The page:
The Federal Budget offers nothing for Australians struggling to find an affordable place to live despite a vast gap in the supply of affordable rental properties, the Greens said today.
Greens housing spokesperson Senator Scott Ludlam said there was extensive evidence to show Australia was in the grip of a decade-long housing affordability crisis.
"The most recent data from the National Housing Supply Council identifies a gap of almost half a million affordable and available rental properties across Australia".
Anglicare figures released just last month showed less than one percent of rental properties around Australia are affordable to low income households, including couples on the pension, and unemployed people.
"The Australian Greens, along with over 60 peak bodies such as Anglicare and the Australians for Affordable Housing group have called for urgent intervention to tackle the emergency head-on. This Budget offers no such thing."
"We would have liked to see for example the announcement of another 50,000 NRAS incentives for new affordable rental dwellings."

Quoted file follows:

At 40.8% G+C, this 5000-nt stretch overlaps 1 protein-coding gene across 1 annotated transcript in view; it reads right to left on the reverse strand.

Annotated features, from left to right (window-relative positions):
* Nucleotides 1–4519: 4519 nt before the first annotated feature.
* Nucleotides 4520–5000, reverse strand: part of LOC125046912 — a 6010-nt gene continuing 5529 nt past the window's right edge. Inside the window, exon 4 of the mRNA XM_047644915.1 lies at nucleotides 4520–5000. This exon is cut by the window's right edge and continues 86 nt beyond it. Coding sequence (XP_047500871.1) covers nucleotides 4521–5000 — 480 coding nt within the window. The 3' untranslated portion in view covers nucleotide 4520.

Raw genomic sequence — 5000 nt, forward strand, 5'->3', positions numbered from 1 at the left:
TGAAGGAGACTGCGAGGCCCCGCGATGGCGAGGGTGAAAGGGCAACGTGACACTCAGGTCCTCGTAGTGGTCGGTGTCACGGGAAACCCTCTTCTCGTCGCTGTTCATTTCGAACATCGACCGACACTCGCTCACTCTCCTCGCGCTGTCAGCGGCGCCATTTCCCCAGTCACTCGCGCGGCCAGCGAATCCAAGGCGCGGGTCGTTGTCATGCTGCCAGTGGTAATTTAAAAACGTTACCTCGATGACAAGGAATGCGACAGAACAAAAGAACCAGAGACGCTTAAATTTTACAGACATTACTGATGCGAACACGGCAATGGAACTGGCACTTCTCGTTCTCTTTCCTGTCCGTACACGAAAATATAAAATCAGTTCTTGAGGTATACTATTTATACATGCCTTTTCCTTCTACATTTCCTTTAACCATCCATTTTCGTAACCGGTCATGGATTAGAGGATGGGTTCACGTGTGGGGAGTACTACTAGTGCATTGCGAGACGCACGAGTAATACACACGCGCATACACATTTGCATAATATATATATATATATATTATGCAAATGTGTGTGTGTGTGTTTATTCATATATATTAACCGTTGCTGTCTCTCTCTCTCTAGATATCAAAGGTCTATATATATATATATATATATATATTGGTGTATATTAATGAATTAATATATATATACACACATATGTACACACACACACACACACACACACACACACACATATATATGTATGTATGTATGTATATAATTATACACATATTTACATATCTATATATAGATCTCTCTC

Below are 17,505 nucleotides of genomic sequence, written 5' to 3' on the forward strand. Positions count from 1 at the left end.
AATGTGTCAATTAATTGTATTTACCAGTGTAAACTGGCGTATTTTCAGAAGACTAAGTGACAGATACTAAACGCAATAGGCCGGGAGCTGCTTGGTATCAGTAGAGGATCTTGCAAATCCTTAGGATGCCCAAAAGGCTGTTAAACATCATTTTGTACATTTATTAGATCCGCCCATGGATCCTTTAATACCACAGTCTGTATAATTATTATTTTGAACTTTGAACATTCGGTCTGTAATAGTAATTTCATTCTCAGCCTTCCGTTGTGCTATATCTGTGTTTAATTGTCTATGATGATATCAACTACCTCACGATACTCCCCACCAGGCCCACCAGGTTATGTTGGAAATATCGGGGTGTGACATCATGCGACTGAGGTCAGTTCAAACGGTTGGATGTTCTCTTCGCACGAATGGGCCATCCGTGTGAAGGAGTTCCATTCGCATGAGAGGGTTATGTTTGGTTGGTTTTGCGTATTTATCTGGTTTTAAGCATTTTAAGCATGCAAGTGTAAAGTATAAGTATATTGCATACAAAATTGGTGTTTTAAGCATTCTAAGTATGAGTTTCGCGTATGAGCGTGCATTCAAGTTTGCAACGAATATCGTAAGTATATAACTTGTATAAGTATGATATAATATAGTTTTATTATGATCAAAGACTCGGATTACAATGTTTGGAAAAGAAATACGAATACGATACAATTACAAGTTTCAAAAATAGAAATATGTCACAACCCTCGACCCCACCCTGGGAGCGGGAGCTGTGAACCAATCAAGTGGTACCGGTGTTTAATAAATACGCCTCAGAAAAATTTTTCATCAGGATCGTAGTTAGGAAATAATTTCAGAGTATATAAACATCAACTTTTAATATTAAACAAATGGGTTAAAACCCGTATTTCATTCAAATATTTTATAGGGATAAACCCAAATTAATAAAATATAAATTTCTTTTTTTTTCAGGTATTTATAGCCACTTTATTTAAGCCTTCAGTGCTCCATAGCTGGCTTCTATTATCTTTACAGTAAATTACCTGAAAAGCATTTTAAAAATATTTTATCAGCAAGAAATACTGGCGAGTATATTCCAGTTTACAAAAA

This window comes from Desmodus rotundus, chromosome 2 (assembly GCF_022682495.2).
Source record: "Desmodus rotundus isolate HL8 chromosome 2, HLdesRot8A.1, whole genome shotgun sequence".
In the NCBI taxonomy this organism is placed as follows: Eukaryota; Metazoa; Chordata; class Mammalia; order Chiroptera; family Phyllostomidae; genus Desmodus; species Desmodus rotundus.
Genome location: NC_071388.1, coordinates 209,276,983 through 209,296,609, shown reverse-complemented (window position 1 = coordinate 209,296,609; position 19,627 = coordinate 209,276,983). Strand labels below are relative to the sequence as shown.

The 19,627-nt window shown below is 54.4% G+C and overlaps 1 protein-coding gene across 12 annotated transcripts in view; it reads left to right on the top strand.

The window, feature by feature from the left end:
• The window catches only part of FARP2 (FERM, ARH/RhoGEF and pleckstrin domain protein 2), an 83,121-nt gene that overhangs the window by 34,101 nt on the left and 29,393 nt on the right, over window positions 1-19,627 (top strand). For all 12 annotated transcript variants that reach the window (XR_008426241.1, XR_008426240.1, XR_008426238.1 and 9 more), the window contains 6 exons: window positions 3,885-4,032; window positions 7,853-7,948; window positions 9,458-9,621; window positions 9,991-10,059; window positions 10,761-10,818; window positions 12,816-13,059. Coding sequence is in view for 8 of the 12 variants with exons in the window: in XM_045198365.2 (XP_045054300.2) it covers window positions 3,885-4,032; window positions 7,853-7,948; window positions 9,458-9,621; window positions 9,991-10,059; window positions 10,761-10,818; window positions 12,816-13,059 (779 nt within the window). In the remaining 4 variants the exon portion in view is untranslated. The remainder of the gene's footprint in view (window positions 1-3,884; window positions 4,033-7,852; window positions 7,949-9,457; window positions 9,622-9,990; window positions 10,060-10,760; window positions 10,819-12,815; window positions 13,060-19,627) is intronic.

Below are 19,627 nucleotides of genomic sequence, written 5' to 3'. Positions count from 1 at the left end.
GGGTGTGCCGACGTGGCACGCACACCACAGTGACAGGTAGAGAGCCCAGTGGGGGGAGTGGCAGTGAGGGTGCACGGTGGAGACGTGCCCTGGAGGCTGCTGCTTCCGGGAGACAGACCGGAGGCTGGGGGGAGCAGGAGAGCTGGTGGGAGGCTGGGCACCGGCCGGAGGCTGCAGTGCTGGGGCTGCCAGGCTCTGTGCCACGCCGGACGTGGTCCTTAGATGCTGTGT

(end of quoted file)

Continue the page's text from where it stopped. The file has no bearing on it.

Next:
"NRAS was launched in July 2008 - the scheme provided $1 billion of incentives over four years for 50 000 affordable rental properties. A further 50,000 incentives were promised from 2012 if demand was strong. It's time to hold the government to this promise."
Senator Ludlam said the Greens ‘Convert To Rent' initiative would also help alleviate the crisis.
"For the past two years we have submitted our Convert to Rent housing initiative to Treasury for consideration. It involves grants of up to $21,000 to help landlords convert empty commercial space, shop-top rooms, and run-down homes into affordable rental housing. We argued strongly for $350 million, which would have resulted in 15,000 new affordable rental dwellings."
"The scheme has been very successful in Canada and the UK. Property, housing and social welfare groups have all voiced support for this policy to convert thousands of empty dwellings into affordable homes. Yet on budget night there was nothing but silence for Australia's 2.4 million rental households."